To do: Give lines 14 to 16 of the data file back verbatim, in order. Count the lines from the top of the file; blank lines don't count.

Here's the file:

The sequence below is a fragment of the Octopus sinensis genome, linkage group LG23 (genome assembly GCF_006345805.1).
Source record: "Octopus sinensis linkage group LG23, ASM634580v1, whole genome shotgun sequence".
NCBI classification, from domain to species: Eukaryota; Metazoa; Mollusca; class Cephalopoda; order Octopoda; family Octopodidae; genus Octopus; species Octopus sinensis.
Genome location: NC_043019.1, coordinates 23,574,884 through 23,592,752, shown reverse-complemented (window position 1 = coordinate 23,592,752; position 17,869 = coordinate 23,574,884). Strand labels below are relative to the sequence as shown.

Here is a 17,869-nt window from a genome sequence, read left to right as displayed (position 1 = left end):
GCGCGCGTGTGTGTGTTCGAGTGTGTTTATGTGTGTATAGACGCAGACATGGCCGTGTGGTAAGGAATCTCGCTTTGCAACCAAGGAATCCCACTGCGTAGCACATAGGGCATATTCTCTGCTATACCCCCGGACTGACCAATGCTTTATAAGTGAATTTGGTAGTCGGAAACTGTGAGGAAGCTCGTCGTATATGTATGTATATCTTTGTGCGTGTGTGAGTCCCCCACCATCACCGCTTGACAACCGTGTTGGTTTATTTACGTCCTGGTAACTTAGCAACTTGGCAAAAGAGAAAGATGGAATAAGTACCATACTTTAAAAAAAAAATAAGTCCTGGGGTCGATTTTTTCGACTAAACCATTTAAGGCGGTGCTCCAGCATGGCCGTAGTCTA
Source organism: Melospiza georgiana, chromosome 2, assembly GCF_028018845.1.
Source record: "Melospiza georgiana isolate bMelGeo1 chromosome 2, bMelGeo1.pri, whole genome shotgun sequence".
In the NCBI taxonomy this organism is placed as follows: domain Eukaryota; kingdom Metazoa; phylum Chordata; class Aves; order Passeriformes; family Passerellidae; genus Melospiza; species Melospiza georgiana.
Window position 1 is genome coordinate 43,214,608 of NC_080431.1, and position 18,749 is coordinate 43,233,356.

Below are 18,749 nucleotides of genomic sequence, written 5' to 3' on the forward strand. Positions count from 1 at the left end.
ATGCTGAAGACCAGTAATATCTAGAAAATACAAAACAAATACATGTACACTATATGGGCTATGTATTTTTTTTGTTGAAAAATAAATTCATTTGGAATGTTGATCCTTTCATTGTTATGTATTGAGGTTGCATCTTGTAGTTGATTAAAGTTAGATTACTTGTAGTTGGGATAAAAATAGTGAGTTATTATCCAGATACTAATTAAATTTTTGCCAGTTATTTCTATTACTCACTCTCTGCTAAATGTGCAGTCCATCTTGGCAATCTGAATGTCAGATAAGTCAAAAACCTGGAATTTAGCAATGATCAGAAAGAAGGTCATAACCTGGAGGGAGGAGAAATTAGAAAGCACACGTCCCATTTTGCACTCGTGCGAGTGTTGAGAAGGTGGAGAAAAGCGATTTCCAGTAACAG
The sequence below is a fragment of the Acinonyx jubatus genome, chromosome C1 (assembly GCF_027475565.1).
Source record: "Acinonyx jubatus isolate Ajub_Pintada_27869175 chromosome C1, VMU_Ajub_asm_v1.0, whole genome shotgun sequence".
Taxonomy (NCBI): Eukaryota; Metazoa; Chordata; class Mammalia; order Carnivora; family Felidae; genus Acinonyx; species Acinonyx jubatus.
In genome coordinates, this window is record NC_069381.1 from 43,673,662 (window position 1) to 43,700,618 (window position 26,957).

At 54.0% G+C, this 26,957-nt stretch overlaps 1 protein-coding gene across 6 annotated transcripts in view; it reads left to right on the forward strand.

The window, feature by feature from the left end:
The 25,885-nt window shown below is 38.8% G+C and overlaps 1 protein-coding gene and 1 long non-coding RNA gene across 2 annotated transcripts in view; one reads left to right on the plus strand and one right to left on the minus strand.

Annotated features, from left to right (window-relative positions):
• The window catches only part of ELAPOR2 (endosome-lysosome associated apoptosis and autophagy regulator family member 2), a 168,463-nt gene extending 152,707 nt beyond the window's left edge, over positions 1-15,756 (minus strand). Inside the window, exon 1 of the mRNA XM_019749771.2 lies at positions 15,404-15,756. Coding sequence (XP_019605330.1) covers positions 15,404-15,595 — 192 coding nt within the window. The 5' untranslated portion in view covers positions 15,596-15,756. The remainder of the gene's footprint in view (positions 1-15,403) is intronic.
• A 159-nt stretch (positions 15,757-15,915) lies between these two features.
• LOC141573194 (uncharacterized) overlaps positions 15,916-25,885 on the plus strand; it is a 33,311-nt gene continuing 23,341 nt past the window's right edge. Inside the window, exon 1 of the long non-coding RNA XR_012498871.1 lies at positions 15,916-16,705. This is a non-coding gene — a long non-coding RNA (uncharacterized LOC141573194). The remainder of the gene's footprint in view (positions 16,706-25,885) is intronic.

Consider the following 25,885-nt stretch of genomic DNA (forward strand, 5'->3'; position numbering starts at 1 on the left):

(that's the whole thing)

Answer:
Source record: "Acinonyx jubatus isolate Ajub_Pintada_27869175 chromosome C1, VMU_Ajub_asm_v1.0, whole genome shotgun sequence".
Taxonomy (NCBI): Eukaryota; Metazoa; Chordata; class Mammalia; order Carnivora; family Felidae; genus Acinonyx; species Acinonyx jubatus.
In genome coordinates, this window is record NC_069381.1 from 43,673,662 (window position 1) to 43,700,618 (window position 26,957).